In a March 30 statement, Yasser al-Borhamy, the deputy head of the Salafist Call, called upon President Abdel Fattah al-Sisi and Egypt’s prime minister to intervene to restore what had been omitted, especially Saladin’s story. He said, “The ministry does not have the right to alter the nation’s history and the biography of the prophet just because it has illusions about them and under the pretext that these stories incite violence and killing. How do they have the audacity to delete the words of the Quran?”

Nivine Shehata, the spokesperson for the Ministry of Education, told Al-Monitor, “The decision to remove some of the schools’ courses was not the ministry’s sole decision, but was made based on the directives of a governmental committee that included representatives of Al-Azhar to review the schools’ textbooks.” She added, “The main goal was to shift the educational curriculum's focus on the values of tolerance in Islam and Christianity, calling for love and rejecting violence and extremism.”

In response to the Salafists' concern for the topics of Saladin and Uqba Ibn Nafi, Shehata said, “The decision did not provide for omitting the entire stories, only the parts inciting or glorifying hatred and violence and upholding radical ideologies and extremism.” She added, “Under former President Mohammed Morsi, a number of courses were added to the curriculum reflecting the Muslim Brotherhood’s ideas and values, which necessitated a comprehensive review and amendment of all the educational curricula.”

The Ministry of Education is not only set to remove all textbooks inciting violence and extremism, but “will also review the different curricula through inspection campaigns in private schools that were run by the Muslim Brotherhood so as to follow up on teachers’ performance and on the courses that are being taught to make sure that politics are separated from the educational process,” Shehata added.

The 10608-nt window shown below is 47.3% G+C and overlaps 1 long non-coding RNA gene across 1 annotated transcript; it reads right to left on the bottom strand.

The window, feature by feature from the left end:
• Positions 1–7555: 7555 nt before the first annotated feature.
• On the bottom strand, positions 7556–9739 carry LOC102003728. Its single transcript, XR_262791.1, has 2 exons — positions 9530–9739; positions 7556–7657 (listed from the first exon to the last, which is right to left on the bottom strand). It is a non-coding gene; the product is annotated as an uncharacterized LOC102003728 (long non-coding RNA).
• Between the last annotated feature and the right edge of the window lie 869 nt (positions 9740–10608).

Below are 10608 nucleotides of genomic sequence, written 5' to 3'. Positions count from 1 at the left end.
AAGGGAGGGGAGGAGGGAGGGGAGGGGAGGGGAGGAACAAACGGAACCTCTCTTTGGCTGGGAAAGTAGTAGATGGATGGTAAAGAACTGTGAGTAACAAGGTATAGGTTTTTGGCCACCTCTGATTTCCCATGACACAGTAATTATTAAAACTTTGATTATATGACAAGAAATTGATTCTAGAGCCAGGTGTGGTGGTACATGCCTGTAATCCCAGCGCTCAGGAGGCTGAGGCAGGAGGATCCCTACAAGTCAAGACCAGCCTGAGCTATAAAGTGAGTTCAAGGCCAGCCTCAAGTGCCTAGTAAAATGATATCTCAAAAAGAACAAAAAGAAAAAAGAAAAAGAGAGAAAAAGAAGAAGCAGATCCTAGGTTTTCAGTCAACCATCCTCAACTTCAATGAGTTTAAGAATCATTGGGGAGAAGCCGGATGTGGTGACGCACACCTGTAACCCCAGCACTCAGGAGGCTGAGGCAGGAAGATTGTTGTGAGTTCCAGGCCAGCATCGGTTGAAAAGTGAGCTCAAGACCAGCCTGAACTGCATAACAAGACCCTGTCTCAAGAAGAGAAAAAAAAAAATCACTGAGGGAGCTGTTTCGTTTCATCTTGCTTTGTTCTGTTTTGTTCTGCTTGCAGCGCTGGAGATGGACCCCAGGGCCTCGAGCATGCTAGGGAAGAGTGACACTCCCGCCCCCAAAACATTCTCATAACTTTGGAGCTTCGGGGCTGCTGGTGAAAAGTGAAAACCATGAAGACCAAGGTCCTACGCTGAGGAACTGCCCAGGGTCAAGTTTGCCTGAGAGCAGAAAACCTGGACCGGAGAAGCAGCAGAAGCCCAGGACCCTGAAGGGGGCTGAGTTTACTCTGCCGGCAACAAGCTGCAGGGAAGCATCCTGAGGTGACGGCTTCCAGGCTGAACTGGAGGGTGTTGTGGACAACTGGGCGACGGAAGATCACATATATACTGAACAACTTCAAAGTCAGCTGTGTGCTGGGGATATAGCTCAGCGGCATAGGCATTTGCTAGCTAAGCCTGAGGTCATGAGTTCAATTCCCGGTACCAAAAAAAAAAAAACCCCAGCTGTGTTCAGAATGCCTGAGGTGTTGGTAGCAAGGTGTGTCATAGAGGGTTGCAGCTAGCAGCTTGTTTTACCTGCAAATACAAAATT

On the other hand, some educators believe that the decision to remove parts of textbooks was not made on a scientific basis, but rather to satisfy the general political mood, especially considering that the state is the main supervisor of the educational process. They argue that the government could have focused on a comprehensive amendment and reform of the curricula to reflect a serious educational and scientific message.

“The process of removing some courses necessitated a set of well-defined standards and principles instead of randomly omitting certain phrases or educational subjects,” professor Kamal Mughith told Al-Monitor. He added, “Educational curricula should not be lightly dealt with this way, by omitting a few sentences without focusing on the overall content and meaning.”

Mughith said, “The state ought to develop curricula focusing on the concepts of nationalism that are not in conflict with globalization and the concepts of peace and human rights. I believe the state has dealt incautiously with this matter in the framework of the fierce war Egypt is waging on terrorism.”

He said developing the education system and curriculum ought to be the task of a national council for education in Egypt: “Such a council would have well-defined standards and not change with the political regime so as to set forth unbiased curricula that are not affected by any political ideas or inclinations.”

The Egyptian state is still working on multiple fronts to track down anything that could promote radical and terrorist ideas, including any expression that remotely hints of violence in the school curricula. However, the challenge remains significant in light of Egypt’s poor education system in general and the wide variation in the religious discourse.